tweet dreams

Sweet noxious fumes seeping from the phantom fuel pump

calmly unplug your computer before the whole network blows up

Urban decay starts with “U”

sometimes with dead leaves and sometimes by thinning

why should I mourn for my people?

Sailing to that chateau on Virginia waters

waiting for the heat to turn into heat lightning

disappearing down the river road

To the end of the nets, where the dead fern grows

but it’s not really Missouri I miss, it’s a twentysomething state of mind

Lost in a Kansas corn maze, and happily so

I hitched my wagon to a star and then my wagon caught on fire

fuel for my ideomotoring

on the fringe of where you want to be

seven-page letters from summer camp

the drunken rain dance I’ve been doing for weeks

The last time Uncle Al held a seance he blew out the windows

stepping out from the wreckage of oak trees and biplanes

a wrought-iron ring of candles aka a candelier

when Ben went to bed he didn’t even bother to turn off the synthesizers

across from the boarded-up cathedral

you gotta be a rich man to afford a po’boy in these parts

driving the wrong way down Cleaver Dos

cultivating subtlety when I should have been screaming

If you get thirsty, I’ll be on the porch.

No point in getting high if you never lay low

John Henry’s not-so great grandson

Throwing frisbees at the harvest moon

you’ve come too far not to go for it now

well I just got to heaven and I got to whoop around

* * *

about:
“I wonder if anyone has ever thought of writing a book made up of their tweets?” Lee asked me the other night. We sipped our drinks for a few moments before I asked a stranger for a mobile device and began clicking through my own tweets, occasionally making small notations on the back of our lengthy bar receipt. The result was this 30-line pastiche of tweet and tweet fragments from the first 99 entries of @Dutchelmdisease (since retired and currently squatted by somebody calling himself The Magician). First coined as the name for a punk band that was never actually started, “Dutch Elm Disease” suggests a sense of powerlessness in the face of decaying nature, and in turn, society. This motif is carried on throughout this collage of twitterature in images of abandonment, migration, disappearance. The narrator appears to be constantly on the move, whether through corn mazes, wagon trails, waterways or doomed air lanes. Aside from a quotation from Chief Seattle and a reference to an early Tyrannosaurus Rex ballad, the poem is composed of entirely original lines examining one’s existence in relation to things and people. The narrator orients by landmarks such as boarded-up cathedrals, backyard candelabras and phantom fuel pumps. Elsewhere the poem carries out a dialogue between an unspecified “I” and “you” in the vein explored by Martin Buber in his essay “Ich und Du.” The oft debated last line reworks the lyrics of a traditional gospel song into a tribute to the Whooping Crane (grus Americana), a near-extinct indigenous species. All that aside, it’s unclear what message the author intended to convey, if any. One thing we can all agree upon is that the streamlined, text-based functionality of the microblogging platform is rife for literary exploration and poetic distillation. Even those using Twitter for more everyday purposes (short reviews of restaurants or films, news updates, links, gripes, nonsense, chit-chat) may discover deeper thematic elements at play in their characters than they might be aware of. To paraphrase Hamlet (whose own distress could be distilled into 140 characters, yet could still count himself king of infinite space), “the poem’s the thing / wherein we’ll catch the conscience of the Tweet.”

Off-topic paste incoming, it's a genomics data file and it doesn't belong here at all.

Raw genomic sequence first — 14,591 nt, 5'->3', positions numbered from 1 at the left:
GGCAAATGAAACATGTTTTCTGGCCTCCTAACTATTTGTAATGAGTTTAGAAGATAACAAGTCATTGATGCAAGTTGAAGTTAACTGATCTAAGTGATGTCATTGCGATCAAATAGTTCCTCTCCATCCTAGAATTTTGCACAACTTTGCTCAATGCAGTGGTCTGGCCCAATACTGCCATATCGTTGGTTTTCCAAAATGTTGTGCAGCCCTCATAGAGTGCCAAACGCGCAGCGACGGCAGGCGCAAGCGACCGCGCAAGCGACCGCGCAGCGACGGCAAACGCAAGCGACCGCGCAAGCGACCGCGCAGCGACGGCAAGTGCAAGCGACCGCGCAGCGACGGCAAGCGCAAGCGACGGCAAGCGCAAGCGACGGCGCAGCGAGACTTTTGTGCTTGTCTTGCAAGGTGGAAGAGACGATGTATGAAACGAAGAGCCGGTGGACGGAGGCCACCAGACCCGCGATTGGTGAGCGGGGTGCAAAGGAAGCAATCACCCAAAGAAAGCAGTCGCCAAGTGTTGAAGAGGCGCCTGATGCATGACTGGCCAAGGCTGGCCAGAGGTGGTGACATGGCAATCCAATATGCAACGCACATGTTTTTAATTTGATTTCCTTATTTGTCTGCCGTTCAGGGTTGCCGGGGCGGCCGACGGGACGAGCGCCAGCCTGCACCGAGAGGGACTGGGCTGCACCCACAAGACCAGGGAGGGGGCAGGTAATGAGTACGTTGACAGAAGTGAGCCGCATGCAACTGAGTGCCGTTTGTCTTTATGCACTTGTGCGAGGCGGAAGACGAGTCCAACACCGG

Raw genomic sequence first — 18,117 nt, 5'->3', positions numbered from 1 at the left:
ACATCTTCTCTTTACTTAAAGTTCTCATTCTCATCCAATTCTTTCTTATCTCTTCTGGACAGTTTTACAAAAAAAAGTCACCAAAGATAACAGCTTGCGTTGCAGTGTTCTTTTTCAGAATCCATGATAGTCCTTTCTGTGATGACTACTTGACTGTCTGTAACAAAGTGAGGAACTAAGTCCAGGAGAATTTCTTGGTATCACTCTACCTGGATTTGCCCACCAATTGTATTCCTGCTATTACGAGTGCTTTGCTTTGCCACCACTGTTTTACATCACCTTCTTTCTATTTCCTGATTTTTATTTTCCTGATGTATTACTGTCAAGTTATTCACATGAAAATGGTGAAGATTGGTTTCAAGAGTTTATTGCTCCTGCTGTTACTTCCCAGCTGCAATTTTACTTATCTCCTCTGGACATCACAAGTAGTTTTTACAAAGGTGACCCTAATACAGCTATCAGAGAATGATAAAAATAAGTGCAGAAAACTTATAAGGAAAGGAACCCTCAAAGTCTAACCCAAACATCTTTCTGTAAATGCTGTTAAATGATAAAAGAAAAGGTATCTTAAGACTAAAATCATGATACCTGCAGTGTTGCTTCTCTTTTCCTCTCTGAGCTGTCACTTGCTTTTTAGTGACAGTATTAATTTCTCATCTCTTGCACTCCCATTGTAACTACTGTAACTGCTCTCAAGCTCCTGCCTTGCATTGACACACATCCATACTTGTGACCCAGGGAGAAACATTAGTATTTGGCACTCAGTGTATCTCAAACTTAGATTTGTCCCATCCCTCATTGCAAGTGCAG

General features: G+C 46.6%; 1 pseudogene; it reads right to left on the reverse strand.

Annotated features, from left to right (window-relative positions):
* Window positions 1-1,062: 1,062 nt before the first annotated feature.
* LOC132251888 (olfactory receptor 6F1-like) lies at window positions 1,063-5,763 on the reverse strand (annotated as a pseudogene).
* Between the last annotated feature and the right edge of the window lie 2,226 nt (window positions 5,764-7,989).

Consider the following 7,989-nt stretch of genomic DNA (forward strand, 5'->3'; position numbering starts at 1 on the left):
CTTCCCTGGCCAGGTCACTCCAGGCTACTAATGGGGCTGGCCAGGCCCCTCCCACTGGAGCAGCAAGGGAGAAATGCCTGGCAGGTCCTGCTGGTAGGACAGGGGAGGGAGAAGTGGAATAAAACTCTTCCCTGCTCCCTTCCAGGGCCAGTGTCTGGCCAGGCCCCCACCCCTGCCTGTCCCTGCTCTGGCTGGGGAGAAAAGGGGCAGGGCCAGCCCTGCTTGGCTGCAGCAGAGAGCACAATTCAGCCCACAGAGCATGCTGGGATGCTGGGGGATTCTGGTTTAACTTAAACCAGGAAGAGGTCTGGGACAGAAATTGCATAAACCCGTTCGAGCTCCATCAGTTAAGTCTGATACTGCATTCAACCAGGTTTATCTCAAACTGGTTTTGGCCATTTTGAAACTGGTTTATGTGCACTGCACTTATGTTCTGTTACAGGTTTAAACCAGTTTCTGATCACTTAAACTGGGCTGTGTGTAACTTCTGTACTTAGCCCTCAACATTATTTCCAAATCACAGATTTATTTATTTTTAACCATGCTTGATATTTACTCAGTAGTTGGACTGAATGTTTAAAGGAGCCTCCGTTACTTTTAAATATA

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One thought on “tweet dreams”

  1. I like the Twitter because it is just unserious enough for someone to allow the odd, self-contained thought to slip from their inner world into the permanent inter-firmament. Yeah. Without judgement, delay, or friction; there it is, that thought you had. The tweets of DED are what make the less odd, more contrived, oft repeated “thoughts” of most tweeters worth scrolling through. For that little hint of wonder, like spotting wildlife in the city night: there…over there! A thought…perhaps incomplete…it’s running now, do you see? A thought. Here in 2011!

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